DH has filed for custody, our court date is in October. Because we already have one set, she can't file for custody in her state right?
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#10 of 38 Old 08-13-2010, 05:06 AM
 
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[QUOTE=jstpmm;15731110




DH has filed for custody, our court date is in October. Because we already have one set, she can't file for custody in her state right?[/QUOTE]

Yes she can file as she wishes. Anything can happen to your filing. You can cancel it, postpone it, etc. Of course when you go to court make them aware if she has filed anything, but there is nothing to prevent the mom from filing. And in all fairness, how would she know that you filed in your state until she is served papers?

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#11 of 38 Old 08-13-2010, 12:42 PM - Thread Starter
 
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Yes she can file as she wishes. Anything can happen to your filing. You can cancel it, postpone it, etc. Of course when you go to court make them aware if she has filed anything, but there is nothing to prevent the mom from filing. And in all fairness, how would she know that you filed in your state until she is served papers?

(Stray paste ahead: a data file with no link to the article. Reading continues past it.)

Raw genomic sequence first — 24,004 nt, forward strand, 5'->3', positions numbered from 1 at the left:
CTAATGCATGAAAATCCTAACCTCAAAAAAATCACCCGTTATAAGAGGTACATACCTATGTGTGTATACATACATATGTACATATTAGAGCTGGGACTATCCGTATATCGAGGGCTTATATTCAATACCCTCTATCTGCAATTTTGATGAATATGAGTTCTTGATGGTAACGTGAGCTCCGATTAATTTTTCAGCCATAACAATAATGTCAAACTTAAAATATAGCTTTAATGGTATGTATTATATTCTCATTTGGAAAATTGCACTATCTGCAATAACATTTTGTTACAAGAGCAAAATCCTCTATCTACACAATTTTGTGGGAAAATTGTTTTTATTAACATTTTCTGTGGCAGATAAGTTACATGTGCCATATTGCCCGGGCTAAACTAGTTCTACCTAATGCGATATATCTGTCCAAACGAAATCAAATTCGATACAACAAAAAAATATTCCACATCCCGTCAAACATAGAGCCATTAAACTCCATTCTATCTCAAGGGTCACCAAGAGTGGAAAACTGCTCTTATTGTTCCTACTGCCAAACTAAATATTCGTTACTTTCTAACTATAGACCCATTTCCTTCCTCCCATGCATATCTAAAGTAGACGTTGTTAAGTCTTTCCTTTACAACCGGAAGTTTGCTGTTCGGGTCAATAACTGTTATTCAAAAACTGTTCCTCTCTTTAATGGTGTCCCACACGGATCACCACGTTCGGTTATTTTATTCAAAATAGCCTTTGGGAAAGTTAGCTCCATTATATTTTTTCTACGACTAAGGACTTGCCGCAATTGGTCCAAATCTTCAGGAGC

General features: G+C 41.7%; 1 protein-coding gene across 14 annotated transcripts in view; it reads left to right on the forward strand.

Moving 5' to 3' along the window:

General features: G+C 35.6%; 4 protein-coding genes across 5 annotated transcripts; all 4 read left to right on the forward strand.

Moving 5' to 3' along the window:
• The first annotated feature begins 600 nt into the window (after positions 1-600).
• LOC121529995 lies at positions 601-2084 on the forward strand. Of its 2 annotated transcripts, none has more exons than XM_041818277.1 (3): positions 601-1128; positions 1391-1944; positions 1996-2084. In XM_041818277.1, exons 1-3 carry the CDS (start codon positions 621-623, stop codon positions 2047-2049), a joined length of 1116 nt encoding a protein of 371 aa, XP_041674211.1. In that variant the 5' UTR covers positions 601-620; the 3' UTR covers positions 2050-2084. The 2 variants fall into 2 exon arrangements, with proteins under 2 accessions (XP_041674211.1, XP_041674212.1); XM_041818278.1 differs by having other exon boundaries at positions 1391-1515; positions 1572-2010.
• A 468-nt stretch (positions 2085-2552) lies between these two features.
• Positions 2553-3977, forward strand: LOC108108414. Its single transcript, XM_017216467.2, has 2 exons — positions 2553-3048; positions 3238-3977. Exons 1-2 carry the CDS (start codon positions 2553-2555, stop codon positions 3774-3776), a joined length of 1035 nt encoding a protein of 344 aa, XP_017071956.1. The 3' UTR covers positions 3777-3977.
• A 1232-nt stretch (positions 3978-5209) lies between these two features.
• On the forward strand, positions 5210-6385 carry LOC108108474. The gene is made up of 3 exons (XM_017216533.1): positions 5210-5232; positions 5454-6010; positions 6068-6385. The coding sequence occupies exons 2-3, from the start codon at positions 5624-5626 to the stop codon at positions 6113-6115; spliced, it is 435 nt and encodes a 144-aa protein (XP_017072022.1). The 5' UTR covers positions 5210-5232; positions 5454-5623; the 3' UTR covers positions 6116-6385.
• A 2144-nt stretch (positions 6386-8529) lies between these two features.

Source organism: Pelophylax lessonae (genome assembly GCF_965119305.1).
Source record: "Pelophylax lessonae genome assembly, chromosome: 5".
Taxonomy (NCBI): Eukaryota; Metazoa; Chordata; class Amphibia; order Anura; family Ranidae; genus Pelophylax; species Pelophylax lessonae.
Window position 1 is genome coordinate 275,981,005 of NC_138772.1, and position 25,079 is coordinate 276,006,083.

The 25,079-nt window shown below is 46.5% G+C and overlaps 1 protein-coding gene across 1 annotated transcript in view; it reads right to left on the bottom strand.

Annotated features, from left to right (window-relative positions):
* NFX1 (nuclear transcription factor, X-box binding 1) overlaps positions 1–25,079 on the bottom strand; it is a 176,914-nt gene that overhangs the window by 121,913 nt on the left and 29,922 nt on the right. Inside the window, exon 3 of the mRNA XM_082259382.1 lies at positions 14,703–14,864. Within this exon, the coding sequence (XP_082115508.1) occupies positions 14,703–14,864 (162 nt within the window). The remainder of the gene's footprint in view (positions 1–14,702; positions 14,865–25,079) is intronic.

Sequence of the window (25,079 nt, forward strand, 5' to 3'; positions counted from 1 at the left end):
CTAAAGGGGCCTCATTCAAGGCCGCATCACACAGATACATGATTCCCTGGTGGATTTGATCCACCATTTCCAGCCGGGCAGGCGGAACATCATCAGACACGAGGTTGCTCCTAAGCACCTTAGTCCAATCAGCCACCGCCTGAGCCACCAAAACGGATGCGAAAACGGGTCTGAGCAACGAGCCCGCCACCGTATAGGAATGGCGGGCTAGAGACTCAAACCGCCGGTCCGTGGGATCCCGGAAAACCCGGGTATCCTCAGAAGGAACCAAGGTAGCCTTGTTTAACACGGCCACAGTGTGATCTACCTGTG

She's been served already. Since she has been served does that prevent her from filing for custody in her state?
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#12 of 38 Old 08-13-2010, 05:30 PM
 
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She's been served already. Since she has been served does that prevent her from filing for custody in her state?
I'm not a lawyer, I've just been forced to play one in my family quite a bit...

I do believe that filing, serving her and having a set court date in the county/state where the children have been residing and attending school - and doing all of this BEFORE the mother filed anything in her state - establishes your county/state as the one with jurisdiction over their custody. Therefore, anything she might file in a different jurisdiction, from this point forward, could/should be dismissed. That is not to say you should ignore it! God forbid, you don't want the confusion of an ex parte ruling in another court, because you failed to respond to or show up for something she filed!!!